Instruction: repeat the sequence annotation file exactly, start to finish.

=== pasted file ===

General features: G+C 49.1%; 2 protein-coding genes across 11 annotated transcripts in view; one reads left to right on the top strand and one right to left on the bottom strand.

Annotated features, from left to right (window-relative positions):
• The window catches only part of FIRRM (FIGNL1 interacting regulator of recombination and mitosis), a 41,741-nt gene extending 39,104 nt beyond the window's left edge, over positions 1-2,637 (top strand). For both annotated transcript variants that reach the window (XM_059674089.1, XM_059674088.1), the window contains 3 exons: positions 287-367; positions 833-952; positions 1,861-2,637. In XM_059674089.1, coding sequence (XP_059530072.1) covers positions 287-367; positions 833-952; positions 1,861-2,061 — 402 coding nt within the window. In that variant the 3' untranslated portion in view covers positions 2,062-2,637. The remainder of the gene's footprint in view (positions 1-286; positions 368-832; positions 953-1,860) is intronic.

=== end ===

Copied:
General features: G+C 49.1%; 2 protein-coding genes across 11 annotated transcripts in view; one reads left to right on the top strand and one right to left on the bottom strand.

Annotated features, from left to right (window-relative positions):
• The window catches only part of FIRRM (FIGNL1 interacting regulator of recombination and mitosis), a 41,741-nt gene extending 39,104 nt beyond the window's left edge, over positions 1-2,637 (top strand). For both annotated transcript variants that reach the window (XM_059674089.1, XM_059674088.1), the window contains 3 exons: positions 287-367; positions 833-952; positions 1,861-2,637. In XM_059674089.1, coding sequence (XP_059530072.1) covers positions 287-367; positions 833-952; positions 1,861-2,061 — 402 coding nt within the window. In that variant the 3' untranslated portion in view covers positions 2,062-2,637. The remainder of the gene's footprint in view (positions 1-286; positions 368-832; positions 953-1,860) is intronic.